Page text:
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Worker Shortage Intensifies Despite Sluggish Recovery

worker shortage intensifies

ontractors are struggling to fill openings, even though many firms have smaller workforces than a year ago, so say respondents to the latest Autodesk-AGC of America Workforce Survey, which released on September 2.

One-third of the more than 2,100 respondents reported their headcount was lower than one year earlier. Yet 90% of the firms reported having openings for hourly craft workers and 62% were seeking to fill salaried positions. For each of the 21 craft positions, more than 70% of firms that were trying to fill a position reported difficulty — the highest share in the nine-year history of the survey. More than 90% of firms seeking pipelayers reported those workers were hard to find. Nearly as challenging were bricklayers, concrete workers, installers other than drywall, and truck drivers: 88% of firms reported difficulty filling each of these slots.

The market for salaried workers was also tighter than in past years. Among 11 categories, the hardest to fill was project managers and supervisors, listed by 79% of respondents. Other especially difficult positions to fill include estimating personnel, listed by 74% of respondents, and Lean construction professionals (71%).

Contractors are using a variety of approaches to find and retain workers. Nearly three out of four firms (73%) reported increasing base pay rates, while 34% said they had provided incentives or bonuses. Thirty-seven percent reported they had engaged with a career-building program, whether at a high school, college or career and technical education center. Almost a third — 31% — reported they had initiated or increased spending on training and professional development.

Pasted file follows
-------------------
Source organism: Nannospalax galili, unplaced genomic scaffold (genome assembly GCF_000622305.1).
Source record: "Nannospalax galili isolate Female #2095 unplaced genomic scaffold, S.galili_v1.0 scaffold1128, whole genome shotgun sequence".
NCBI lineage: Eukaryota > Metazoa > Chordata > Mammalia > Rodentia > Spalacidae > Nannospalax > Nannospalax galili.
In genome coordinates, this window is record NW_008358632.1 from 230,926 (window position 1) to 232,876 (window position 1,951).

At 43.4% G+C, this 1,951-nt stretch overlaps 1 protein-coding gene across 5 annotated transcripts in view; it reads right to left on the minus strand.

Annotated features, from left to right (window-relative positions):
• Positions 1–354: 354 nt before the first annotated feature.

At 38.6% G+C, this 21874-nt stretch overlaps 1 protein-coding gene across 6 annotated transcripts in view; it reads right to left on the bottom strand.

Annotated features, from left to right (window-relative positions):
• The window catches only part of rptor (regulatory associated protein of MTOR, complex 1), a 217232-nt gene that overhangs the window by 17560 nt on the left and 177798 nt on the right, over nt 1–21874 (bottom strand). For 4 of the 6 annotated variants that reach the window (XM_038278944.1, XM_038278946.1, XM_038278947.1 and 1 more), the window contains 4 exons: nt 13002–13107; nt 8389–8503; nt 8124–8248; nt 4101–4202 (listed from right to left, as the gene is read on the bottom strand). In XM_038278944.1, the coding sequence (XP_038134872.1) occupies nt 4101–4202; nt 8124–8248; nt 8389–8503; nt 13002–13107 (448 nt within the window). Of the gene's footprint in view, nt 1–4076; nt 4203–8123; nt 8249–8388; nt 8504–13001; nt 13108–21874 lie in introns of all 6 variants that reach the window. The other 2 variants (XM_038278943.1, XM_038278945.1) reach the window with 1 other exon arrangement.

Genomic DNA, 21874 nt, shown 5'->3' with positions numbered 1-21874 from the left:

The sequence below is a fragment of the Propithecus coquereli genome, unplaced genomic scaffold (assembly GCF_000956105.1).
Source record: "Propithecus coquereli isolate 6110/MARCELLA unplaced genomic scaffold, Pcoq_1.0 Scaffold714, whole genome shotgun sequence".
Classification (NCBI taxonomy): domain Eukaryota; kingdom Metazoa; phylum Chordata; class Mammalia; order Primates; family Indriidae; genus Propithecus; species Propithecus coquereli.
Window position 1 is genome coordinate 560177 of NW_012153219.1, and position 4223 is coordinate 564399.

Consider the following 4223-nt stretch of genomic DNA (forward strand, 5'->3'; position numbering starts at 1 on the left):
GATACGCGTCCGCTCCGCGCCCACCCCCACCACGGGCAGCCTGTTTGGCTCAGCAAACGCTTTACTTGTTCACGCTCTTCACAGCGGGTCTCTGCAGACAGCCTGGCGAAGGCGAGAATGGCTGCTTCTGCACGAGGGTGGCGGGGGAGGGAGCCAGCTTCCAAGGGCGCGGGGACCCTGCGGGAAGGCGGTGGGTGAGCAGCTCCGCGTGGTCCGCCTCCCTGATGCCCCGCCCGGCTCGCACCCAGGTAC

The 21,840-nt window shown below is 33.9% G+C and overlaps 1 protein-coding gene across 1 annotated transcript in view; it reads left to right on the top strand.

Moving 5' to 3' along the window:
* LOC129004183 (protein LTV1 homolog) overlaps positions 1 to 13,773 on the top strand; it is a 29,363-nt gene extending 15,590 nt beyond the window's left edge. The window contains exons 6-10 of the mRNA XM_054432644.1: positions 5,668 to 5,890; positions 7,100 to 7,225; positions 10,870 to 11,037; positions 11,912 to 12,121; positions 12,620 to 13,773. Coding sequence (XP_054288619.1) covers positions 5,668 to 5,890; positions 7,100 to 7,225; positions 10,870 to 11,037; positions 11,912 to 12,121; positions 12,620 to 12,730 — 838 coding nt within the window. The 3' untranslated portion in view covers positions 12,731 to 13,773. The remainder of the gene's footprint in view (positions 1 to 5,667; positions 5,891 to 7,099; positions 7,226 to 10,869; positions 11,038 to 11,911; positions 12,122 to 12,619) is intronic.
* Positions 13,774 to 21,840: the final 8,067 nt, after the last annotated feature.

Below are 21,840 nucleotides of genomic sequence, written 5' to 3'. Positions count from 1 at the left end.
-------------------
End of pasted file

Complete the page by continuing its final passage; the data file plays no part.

Unfortunately, too many potential employees are unfit or unwilling to fill openings. Seventy-two percent of firms reported that available candidates are not qualified to work in the industry due to a lack of skills, failure to pass a drug test or other reasons. And 58% thought unemployment insurance supplements were keeping workers away. (Answers were received in July and August, before expanded federal unemployment benefits expired.)

Worker shortages caused delays in project completion times for 61% of respondents. Two other causes of delays were also common: 75% reported delays due to longer lead times or shortages of materials, while 57% cited delivery delays.

Delays, shortages, soaring materials costs and diminished demand for some projects have led to cancellations. Sixty percent of respondents reported one or more of their projects had been canceled, postponed or scaled back. The most frequently cited reason was cost increases, noted by 51%. About one-quarter of firms cited lengthening or uncertain completion times (26%) or changes in demand or need (22%).

Just under half the firms — 46% — said their volume of business matches or exceeds the year-ago level. Nearly as many — 43 percent — either expect it will take more than six months to return to yearearlier levels (26%) or don’t know (17%). Yet nearly three out of four firms expect to add new employees in the next 12 months, whereas only 6% expect to furlough or terminate employees.

Together, these results show the construction industry is enduring extreme challenges in filling positions while also coping with cost increases, delivery problems and project cancellations. Nevertheless, the bulk of contractors expect better times in 2022.